And then it dawned on me.  I finally knew what the problem was: I had been bitten by Data Binding.

How Can I Blame Data Binding?

To be fair, the issue is not with Data Binding per se, but my own misunderstanding of the object I was binding.  The images were bound not once, or twice, but three times:

  • ImageListBox – each item is bound to a different image, effectively a FilmStrip control
  • CurrentImage – a larger Image control showing the selected image from ImageListBox, bound to ImageListBox.SelectedItem
  • DeleteImageDialogBox – a separate Window that displays the image and prompts the user to confirm deletion, the Image is bound to the path passed in from the parent Window

For both ImageListBox and DeleteImageDialogBox I had used the new Value Converter.  CurrentImage, however was a different story.

In binding CurrentImage to the SelectedItem property of the ListBox, I was expecting the property to represent the rendered image that was the result of the Value Converter.  This is completely wrong!  The SelectedItem property is still the file path string!  CurrentImage was still executing the default behavior and retrieving the file from the path resulting in a file lock.

The Resolution

Once I understood what CurrentImage was binding to, I knew what to do: apply the same Value Converter I was using for the list box items.  Sure enough, once I applied that Value Converter everything else fell in place.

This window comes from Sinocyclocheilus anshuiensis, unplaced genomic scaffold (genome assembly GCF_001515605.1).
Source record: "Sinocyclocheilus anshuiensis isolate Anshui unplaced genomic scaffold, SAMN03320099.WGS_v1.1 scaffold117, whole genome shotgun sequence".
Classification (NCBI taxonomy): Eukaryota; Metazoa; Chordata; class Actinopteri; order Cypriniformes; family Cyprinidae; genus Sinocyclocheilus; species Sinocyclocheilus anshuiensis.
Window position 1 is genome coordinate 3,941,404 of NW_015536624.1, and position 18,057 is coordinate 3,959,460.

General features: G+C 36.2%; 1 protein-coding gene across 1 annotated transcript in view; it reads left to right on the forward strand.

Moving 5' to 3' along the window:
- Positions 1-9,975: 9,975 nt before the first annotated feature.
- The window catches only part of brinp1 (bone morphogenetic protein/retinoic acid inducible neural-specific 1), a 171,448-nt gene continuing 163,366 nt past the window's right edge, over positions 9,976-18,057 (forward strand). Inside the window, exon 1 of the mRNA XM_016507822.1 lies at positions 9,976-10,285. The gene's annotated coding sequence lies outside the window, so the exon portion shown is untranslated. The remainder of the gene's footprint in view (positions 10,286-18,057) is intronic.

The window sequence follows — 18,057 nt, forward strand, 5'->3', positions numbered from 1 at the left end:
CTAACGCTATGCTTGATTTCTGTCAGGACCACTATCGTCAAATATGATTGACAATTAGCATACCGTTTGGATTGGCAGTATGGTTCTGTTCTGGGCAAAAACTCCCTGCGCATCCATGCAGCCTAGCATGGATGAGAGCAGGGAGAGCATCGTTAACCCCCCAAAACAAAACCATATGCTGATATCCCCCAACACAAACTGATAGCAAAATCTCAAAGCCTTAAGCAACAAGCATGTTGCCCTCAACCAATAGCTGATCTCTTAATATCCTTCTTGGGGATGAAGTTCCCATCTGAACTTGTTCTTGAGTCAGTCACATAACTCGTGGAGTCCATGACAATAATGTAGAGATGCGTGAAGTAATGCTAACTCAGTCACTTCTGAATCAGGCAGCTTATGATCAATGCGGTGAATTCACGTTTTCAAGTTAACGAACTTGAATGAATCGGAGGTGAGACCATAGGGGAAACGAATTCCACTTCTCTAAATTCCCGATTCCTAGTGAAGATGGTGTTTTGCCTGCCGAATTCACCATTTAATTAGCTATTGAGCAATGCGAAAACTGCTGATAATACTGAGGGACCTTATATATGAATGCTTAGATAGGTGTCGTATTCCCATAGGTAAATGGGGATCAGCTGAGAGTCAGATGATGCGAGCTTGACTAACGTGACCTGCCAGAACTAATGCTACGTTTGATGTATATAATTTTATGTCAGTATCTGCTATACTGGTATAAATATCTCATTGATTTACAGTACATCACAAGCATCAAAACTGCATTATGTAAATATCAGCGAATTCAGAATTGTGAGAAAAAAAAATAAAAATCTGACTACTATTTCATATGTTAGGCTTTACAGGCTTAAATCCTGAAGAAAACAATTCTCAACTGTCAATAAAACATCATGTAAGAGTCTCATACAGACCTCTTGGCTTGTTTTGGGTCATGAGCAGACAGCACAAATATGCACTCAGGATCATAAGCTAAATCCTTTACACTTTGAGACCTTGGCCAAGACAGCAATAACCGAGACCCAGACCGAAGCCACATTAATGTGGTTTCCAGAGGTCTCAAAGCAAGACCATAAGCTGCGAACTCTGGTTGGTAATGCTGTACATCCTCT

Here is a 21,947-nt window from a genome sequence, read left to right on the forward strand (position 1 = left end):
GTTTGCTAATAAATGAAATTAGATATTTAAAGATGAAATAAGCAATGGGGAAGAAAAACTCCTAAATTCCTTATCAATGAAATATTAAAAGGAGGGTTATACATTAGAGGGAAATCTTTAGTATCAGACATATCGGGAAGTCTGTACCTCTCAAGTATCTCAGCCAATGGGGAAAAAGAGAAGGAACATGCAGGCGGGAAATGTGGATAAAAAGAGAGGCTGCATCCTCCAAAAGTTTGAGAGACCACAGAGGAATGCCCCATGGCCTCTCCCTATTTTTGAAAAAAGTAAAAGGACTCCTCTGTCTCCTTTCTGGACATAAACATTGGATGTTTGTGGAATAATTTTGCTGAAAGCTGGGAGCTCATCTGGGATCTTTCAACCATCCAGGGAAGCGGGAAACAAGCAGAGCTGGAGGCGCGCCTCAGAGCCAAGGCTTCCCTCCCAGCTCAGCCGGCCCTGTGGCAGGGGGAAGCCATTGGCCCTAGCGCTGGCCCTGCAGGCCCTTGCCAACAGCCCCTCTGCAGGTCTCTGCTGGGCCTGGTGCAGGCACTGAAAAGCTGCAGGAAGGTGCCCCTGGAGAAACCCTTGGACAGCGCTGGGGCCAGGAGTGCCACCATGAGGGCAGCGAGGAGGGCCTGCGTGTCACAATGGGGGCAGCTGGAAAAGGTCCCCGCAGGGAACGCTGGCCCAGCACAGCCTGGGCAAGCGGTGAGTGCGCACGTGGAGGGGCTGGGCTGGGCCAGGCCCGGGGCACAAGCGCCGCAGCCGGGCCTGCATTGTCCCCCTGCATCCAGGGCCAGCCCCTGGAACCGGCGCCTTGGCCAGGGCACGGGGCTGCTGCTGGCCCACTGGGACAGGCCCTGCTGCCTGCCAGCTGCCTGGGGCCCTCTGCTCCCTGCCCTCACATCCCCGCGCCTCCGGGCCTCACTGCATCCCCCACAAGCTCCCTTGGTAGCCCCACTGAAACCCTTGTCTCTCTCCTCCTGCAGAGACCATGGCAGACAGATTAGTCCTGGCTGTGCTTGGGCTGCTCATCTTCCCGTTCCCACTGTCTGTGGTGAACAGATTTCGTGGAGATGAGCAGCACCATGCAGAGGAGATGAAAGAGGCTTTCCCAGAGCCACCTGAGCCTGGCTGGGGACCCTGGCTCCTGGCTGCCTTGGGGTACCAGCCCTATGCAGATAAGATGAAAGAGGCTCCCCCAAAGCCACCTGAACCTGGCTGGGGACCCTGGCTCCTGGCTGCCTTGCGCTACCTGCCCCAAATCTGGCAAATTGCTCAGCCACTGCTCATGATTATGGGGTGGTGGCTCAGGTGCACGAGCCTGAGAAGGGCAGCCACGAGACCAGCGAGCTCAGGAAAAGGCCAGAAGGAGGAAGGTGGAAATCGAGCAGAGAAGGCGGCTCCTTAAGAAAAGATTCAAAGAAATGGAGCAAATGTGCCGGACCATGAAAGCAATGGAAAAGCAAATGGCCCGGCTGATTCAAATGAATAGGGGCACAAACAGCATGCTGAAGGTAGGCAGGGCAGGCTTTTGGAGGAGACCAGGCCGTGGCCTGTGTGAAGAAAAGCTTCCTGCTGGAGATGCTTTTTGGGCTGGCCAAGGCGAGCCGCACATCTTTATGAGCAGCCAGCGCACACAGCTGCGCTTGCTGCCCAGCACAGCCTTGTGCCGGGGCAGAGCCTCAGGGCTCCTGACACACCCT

In hindsight I feel this was an “Oh Duh” sort of problem.  So many times the solution to our most frustrating problems is right in front of us, and almost always the solution is fairly simple.  As I said to a friend recently – it’s amazing sometimes that we ever get anything right!

Now I have a new issue: via the Value Converter I’m going to the file system three times to show the same image.  I’ll have to address that at some point, and I have a few ideas.  I could store the BitmapImage copy, or a byte[], or a MemoryStream locally and reuse it.  For now, however, I’m going to leave well enough alone and get on to my next application.  Hopefully it won’t take six months to finish.

Categories: WPF

'Brush' type does not have a public TypeConverter class.

July 13, 2009 4 comments

I’ve been a big fan of Value Converters in WPF for some time now, but I was bitten today by something simple and thought it would be worth sharing.

Brush Converter